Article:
When the material of the existing structure is removed, the cavity which now has solid walls is covered by a form and filled with a suitable loose aggregate or the like. To arrange the, aggregate so as to minimize the void spaces between individual particles of aggregate and increase the density of the cavity filling, the aggregate may be impacted or vibrated in a suitable manner during or after filling the cavity therewith, and a solidifying composition may be forced under pressure into the cavity to fill the voids between the individual pieces of aggregate and between the aggregate and the cavity walls. When the cavity is partially defined by a portion of the existing structure, the solidifying composition may also be forced into any voids or interstices in the portions of existing structure adjacent to or communicating with the cavity. When the composition has solidified, the individual pieces of aggregate are bonded into a unit and the cavity filling as a whole is bonded to the existing structure. Due to the fact that the cavity has been filled with aggregate which is already solid and the voids of the cavity are only those between individual pieces of aggregate, shrinkage of the cavity filling may only occur in the solidifying composition used to fill such voids. Therefore, the cavity filling as a whole will not shrink appreciably when the solidifying composition has dried.

It is often desirable that the member or form used to define portions of the cavity be porous or absorptive so that after the solidifying composition is forced into the cavity an appreciable part of the water content thereof may be removed through the form in any suitable manner.

When the composition includes hydraulic cement, the water to cement ratio throughout the repair area may thus be appreciably lowered and the strength of the composition will be greatly increased when set. Further, the reduction of water to cement ratio at the surface of the cavity filling adjacent the form may be relatively great so that an extremely hard surface is provided which is highly resistant to weathering and the attendant surface cracking and checking.

Referring more particularly to the drawings, a concrete structure I having a surface 2, into which a recess 3 has been formed by removal of faulty or disintegrated material, is drilled at suitable positions to provide anchor holes 4 for the form holding bolts 5, which are of suitable strength and are suitably spaced to securely hold a form, indicated generally by the numeral 8, against the face or surface 2 of the concrete structure I so as to enclose the recess 3 and define a cavity C. As shown in the drawings, the form 6 comprises members 7, 8, 9, 10 and II, which may be boards of suitable length and width to completely cover the cavity 3, and supporting members 12 which are drilled for the bolts 5 and adapted to hold the boards 7, 8, 9, 10 and II rigidly against the surface 2 of the structure adjacent the recess 3. The bolts I may be of the expansible type which are adapted to fit into bore 4 and may be expandned to hold thereto by frictional engagement, or they may be of any other suitable type. If desired, a suitable seal may be provided around the periphery of the form between the form and the structure. Such a seal may comprise an amount of fine sand held tightly between the form and the existing structure.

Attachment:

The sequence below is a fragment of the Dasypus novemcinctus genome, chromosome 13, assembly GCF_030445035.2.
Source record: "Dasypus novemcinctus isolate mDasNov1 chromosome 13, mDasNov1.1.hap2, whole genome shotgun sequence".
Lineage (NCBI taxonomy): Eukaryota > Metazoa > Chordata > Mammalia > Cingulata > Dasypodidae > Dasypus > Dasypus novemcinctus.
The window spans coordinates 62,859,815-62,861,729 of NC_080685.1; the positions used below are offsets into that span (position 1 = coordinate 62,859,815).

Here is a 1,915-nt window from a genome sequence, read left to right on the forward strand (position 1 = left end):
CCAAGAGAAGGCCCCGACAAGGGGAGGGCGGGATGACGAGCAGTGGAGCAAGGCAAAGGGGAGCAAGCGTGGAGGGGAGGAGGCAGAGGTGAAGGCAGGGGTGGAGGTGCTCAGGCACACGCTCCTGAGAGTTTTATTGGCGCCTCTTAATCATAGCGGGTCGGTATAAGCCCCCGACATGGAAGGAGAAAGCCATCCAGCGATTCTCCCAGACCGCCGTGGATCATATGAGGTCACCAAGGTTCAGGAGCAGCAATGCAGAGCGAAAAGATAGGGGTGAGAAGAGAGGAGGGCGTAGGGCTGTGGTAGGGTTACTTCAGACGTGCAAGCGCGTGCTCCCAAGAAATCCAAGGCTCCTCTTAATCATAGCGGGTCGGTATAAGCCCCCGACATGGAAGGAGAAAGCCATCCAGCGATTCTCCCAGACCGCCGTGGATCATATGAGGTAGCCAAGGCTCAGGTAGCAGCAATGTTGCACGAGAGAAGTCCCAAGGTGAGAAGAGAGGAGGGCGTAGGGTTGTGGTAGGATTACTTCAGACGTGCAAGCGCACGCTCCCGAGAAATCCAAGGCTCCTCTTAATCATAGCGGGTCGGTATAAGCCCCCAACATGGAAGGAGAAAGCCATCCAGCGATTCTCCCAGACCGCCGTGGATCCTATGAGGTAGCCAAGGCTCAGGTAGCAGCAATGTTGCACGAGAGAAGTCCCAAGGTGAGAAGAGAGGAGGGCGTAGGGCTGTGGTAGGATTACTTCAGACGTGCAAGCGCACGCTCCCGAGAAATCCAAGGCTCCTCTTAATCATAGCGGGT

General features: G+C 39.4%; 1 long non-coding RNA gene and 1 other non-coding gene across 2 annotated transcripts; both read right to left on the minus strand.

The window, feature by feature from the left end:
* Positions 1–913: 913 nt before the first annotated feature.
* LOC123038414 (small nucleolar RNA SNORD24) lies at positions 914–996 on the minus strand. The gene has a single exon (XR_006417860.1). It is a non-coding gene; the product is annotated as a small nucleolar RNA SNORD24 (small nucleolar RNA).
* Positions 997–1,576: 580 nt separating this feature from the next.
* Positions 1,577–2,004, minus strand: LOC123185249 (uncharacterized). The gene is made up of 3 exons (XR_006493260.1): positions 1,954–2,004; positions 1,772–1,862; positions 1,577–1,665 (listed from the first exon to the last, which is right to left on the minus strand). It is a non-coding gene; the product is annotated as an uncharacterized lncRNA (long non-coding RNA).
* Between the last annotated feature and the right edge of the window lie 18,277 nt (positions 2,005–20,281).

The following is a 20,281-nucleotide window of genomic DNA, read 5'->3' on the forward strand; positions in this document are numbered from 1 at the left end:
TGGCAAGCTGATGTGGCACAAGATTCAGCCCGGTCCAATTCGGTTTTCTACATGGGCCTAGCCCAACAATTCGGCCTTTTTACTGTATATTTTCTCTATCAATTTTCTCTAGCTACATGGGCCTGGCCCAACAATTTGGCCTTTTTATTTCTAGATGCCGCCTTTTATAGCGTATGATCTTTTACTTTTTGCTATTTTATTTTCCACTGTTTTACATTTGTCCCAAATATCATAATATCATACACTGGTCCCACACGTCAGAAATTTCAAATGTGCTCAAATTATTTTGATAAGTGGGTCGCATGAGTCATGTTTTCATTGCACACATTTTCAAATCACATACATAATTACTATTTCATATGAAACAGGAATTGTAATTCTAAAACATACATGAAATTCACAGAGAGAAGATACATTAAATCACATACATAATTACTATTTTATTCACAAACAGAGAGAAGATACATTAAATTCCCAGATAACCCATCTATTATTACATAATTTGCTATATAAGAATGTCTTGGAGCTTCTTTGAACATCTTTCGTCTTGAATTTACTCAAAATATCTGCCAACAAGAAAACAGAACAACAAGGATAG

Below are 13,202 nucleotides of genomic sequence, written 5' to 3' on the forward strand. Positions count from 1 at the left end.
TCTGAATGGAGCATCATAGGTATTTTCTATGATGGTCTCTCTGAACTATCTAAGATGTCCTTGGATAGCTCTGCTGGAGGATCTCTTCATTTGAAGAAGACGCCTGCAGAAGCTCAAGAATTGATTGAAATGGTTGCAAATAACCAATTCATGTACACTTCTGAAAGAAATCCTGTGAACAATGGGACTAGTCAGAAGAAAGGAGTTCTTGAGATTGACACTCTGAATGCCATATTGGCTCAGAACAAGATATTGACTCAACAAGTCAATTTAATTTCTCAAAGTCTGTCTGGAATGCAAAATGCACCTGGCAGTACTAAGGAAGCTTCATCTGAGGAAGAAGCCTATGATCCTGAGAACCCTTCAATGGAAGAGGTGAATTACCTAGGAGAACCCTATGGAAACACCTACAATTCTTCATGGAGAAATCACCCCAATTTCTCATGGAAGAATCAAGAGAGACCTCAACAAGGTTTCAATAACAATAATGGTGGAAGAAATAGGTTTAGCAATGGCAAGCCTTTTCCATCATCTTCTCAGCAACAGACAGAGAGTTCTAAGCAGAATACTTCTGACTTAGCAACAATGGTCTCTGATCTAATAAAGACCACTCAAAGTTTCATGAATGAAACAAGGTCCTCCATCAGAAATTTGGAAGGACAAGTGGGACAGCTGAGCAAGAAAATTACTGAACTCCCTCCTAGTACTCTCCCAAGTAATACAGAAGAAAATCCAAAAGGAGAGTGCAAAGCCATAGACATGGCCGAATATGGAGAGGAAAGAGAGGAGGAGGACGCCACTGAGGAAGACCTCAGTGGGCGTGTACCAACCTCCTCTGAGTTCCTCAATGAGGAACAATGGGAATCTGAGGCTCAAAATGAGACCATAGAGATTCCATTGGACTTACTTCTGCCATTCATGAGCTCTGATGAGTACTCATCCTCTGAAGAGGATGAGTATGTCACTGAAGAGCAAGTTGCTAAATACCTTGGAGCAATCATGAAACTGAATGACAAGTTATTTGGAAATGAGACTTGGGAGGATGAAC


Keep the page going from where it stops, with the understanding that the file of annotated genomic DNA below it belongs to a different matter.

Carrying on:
In the repair of a vertical wall of a structure, the top member or board II of the form may be omitted until the major portion of the cavity C has been filled with loose aggregate. With the form member II omitted, as illustrated in Fig. 2, the aggregate 14 may be poured into the cavity in sufficient quantities to substantially fill it, and any unfilled portion may be filled as the top member is inserted under the holding members 12.

When the cavity is on the underside of a horizontal surface, form 8 may completely cover the empty cavity and the cavity may be filled by blowing the aggregate in with a high velocity stream of compressed air, or by other suitable means.

The form members may be made of a porous material, but due to the structural weakness of available porous materials, the forms are usually made of wood and lined with a suitable porous material. As may be seen in Pig. 2, the interior surface of the form members adjacent the recess 3 is lined with sheets of suitable porous, absorptive material 13, such, for example, as pressed fibrous material, sponge rubber, etc.

The aggregate which has been placed in the cavity is desirably impacted or vibrated in a suitable manner so that the total void space betwen the particles of aggregate is minimized. Fig. 2 shows a suitable vibrator or impacting means, indicated by A, in position against the exterior of the form members to transmit impacts to the aggregate in the cavity and compact it.

After the cavity C, as illustrated in Figs. 2 and 3, has been filled with loose aggregate and impacted or vibrated, the cavity is ready to be filled with a suitable solidifying composition. For this purpose one of the members, such as the member 9, may be provided with a passage 15 into the cavity having suitable connecting means for making connection with apparatus capable of forcing the composition into the cavity. Passage 15 may be in communication with the bore of a pipe nipple IS having an exterior threaded portion for making connection with a source of supply and a flange 17 so that the nipple 18 may be rigidly fastened to the member 9 covering the surface of the cavity. A connection may then be made between the nipple 16 and a suitable apparatus for forcing a solidifying composition into the cavity throughout the aggregate and into contact with the solid walls of the cavity. Instead of passing through the form, the passage through which the solidifying composition is introduced may be formed at an angle through a portion of the existing structure.